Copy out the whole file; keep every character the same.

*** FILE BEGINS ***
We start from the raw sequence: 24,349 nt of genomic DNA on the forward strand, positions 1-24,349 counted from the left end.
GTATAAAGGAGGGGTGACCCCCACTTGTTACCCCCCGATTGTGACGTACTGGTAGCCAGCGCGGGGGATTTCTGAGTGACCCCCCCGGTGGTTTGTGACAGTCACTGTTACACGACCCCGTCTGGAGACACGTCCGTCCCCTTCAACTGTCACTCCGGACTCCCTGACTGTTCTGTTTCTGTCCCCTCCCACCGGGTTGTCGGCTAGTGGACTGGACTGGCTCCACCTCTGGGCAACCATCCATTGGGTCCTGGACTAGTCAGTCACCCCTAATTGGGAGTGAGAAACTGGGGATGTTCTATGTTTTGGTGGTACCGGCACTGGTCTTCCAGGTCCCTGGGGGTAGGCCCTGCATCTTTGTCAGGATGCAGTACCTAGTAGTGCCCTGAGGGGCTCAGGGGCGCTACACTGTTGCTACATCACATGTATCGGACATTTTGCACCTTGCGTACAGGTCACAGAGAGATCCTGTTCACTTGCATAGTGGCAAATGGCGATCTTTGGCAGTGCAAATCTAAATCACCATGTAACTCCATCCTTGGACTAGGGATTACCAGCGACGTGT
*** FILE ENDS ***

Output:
We start from the raw sequence: 24,349 nt of genomic DNA on the forward strand, positions 1-24,349 counted from the left end.
GTATAAAGGAGGGGTGACCCCCACTTGTTACCCCCCGATTGTGACGTACTGGTAGCCAGCGCGGGGGATTTCTGAGTGACCCCCCCGGTGGTTTGTGACAGTCACTGTTACACGACCCCGTCTGGAGACACGTCCGTCCCCTTCAACTGTCACTCCGGACTCCCTGACTGTTCTGTTTCTGTCCCCTCCCACCGGGTTGTCGGCTAGTGGACTGGACTGGCTCCACCTCTGGGCAACCATCCATTGGGTCCTGGACTAGTCAGTCACCCCTAATTGGGAGTGAGAAACTGGGGATGTTCTATGTTTTGGTGGTACCGGCACTGGTCTTCCAGGTCCCTGGGGGTAGGCCCTGCATCTTTGTCAGGATGCAGTACCTAGTAGTGCCCTGAGGGGCTCAGGGGCGCTACACTGTTGCTACATCACATGTATCGGACATTTTGCACCTTGCGTACAGGTCACAGAGAGATCCTGTTCACTTGCATAGTGGCAAATGGCGATCTTTGGCAGTGCAAATCTAAATCACCATGTAACTCCATCCTTGGACTAGGGATTACCAGCGACGTGT